models.User user = models.User.getById(fbUser.getId());
            if (user == null)
                user = new models.User(fbUser.getId(), fbUser.getName()).save();
            session.put("username", user.uid);  // Required by Secure.
            session.put("uid", user.uid);
            flash.success("You are logged in.");

    static String onAuthURL() {
        return play.mvc.Router.getFullUrl("Security.onAuth");

    public static void auth() {

    static void onDisconnected() {
        flash.success("You have been logged out.");

In login.html, we have prompted Facebook Login to redirect issued requests to Security.auth(). Here, in auth(), we tell FBOAuth to retrieve verification code (provided by OAuth2 protocol) via onAuth() method. In onAuth(), we first retrieve the access token and use this access token to construct a Facebook client using RestFB. (In other words, access token is the key for us to talk with Facebook behalf of the logged in user.) Later, using created Facebook client, we retrieve the user information into a com.restfb.types.User object. Consequently, we try to locate the current user in the available list of users, or create a new one if no such user exists. Finally, we store the user ID in uid and username session variables. The significant bit in here is the username session variable, which is required by Secure module to figure out if a user is logged in or not. The other uid session variable is for our own use.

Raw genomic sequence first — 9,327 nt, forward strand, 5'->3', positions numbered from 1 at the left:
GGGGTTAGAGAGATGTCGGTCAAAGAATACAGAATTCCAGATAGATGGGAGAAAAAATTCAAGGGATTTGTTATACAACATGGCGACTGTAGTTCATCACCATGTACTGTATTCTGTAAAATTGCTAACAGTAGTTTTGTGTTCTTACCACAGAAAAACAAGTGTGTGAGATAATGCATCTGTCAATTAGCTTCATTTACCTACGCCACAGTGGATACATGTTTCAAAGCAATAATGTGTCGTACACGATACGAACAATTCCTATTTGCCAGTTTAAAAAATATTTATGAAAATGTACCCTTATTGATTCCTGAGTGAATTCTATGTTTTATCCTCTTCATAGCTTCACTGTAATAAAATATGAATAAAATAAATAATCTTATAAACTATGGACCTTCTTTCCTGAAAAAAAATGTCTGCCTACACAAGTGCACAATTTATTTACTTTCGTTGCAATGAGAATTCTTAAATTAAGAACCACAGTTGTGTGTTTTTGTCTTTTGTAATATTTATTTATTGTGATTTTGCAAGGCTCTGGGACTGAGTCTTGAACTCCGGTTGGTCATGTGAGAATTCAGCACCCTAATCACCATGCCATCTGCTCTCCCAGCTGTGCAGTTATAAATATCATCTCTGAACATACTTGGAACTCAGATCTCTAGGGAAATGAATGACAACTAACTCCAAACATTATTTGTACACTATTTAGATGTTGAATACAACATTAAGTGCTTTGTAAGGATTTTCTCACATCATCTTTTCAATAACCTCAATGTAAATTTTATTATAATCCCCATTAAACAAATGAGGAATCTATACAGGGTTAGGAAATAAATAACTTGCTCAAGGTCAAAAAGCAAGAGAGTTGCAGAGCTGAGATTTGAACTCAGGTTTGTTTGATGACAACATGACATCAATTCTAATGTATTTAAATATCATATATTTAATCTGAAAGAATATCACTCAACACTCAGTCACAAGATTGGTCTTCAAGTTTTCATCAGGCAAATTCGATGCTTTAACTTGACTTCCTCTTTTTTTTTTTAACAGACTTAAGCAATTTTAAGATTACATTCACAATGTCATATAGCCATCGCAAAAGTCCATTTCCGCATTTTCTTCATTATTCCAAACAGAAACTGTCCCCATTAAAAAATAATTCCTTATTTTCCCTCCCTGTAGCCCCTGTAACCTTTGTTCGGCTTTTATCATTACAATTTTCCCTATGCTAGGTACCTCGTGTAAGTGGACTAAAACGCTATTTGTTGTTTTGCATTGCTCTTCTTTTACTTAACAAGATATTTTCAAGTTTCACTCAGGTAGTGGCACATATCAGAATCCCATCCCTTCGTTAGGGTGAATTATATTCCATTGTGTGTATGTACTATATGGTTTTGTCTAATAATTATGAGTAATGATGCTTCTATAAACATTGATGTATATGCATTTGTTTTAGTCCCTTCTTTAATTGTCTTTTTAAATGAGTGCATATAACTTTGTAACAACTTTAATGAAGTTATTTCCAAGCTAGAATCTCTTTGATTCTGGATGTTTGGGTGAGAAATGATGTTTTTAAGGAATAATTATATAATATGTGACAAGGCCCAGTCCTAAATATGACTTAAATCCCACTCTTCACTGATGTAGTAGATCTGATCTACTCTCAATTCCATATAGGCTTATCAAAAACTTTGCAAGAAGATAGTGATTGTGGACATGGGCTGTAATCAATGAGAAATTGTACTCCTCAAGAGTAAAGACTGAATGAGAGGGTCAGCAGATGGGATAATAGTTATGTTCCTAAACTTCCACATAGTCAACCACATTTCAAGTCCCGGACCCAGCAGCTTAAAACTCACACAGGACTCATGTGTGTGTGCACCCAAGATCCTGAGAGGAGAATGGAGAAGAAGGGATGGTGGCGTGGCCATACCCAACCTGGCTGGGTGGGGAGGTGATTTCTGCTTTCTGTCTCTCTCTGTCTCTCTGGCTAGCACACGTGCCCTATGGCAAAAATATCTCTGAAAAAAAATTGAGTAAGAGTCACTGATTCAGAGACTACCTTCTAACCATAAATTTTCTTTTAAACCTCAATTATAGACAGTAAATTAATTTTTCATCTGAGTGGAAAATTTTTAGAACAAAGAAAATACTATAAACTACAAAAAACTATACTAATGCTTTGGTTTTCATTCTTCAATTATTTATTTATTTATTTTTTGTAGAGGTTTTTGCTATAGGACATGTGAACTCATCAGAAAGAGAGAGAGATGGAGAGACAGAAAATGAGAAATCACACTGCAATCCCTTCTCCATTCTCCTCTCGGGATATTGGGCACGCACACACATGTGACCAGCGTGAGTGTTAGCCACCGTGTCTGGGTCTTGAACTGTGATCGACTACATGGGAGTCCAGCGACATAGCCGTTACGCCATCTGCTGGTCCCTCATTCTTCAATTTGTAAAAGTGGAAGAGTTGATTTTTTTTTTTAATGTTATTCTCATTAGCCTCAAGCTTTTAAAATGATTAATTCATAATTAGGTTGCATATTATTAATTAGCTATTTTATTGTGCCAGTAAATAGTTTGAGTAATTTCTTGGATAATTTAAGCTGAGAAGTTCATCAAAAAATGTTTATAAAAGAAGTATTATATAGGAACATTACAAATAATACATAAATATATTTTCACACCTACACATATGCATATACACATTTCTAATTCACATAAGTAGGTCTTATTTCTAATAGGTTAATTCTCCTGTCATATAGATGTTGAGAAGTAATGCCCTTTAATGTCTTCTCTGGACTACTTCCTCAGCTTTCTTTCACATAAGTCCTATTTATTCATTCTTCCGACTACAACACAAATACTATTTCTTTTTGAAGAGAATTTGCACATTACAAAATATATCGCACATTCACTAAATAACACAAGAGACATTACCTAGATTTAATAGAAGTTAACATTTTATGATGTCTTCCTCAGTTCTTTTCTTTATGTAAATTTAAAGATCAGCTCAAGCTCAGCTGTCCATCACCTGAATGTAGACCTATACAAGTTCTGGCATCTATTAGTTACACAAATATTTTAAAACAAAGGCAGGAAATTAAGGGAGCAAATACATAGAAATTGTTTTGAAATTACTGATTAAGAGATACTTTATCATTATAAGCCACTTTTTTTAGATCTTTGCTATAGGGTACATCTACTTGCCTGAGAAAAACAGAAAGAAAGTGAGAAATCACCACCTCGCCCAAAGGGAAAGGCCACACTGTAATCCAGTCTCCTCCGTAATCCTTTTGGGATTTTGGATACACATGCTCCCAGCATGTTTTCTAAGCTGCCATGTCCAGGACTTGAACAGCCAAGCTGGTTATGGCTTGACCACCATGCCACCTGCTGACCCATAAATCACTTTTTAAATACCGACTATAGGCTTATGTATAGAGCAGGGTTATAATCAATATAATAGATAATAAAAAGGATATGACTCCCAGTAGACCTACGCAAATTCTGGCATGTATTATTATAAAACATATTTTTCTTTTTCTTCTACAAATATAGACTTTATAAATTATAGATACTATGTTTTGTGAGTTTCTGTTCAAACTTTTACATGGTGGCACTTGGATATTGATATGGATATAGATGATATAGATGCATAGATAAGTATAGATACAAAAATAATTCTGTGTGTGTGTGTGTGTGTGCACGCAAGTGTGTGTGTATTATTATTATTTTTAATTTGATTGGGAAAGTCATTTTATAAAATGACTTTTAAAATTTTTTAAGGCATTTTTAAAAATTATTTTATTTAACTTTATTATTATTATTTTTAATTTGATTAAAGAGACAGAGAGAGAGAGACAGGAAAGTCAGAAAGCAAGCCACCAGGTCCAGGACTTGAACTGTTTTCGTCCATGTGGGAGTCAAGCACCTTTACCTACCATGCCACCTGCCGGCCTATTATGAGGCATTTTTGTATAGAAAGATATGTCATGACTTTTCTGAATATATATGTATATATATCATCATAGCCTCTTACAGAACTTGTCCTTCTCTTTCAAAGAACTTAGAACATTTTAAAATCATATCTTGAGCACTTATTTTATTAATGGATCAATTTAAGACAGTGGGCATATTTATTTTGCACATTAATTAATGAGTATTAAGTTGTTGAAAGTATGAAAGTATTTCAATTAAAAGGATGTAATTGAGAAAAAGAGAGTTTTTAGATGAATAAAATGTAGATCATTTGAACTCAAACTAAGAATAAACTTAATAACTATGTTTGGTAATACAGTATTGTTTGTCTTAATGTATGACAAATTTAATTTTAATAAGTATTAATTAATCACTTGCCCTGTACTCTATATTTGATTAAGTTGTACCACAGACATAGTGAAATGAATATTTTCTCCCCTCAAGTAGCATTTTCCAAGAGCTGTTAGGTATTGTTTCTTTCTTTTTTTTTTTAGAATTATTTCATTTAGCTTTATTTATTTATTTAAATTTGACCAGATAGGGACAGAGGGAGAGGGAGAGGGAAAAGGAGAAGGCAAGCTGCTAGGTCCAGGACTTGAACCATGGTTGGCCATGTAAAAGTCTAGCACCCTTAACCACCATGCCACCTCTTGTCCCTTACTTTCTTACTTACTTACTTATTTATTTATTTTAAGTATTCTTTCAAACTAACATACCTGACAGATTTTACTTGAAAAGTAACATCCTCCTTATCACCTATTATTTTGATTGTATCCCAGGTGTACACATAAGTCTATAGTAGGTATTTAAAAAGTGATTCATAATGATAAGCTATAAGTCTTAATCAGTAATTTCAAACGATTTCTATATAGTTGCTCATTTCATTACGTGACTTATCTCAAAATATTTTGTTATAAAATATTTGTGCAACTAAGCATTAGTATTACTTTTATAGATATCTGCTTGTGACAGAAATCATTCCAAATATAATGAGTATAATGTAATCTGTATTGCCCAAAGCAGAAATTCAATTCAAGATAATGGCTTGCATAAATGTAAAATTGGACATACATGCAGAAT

Now we have necessary plumbing to authenticate a Facebook user. Do you remember the #{if user} line in index.html? Yep, now it's time to put the user as a render argument for Application.index view. For this purpose, edit app/controllers/ as follows.
public class Application extends Controller {
    static void setRenderArgs() {
        if (session.contains("uid"))
            renderArgs.put("user", User.getById(session.get("uid")));

    public static void index() {

After creating Security controller and updating Application.index() method, click on the Facebook Log In button appeared on the /secure/login page. When you finish giving related access rights to the application, you should have forwared to the Application.index view, which should look like as follows.

Let's give Logout link a try.

Now you can just use @With(Secure.class) annotations to define access control for your controllers. (As a next step, you might want to create a Users CRUD controller with access control.)

Edit: Don't forget to checkout the play-facebook, which is ready to go Play Framework application with Facebook Login integration. It follows the mechanics described in here and provides an archetype to bootstrap custom applications.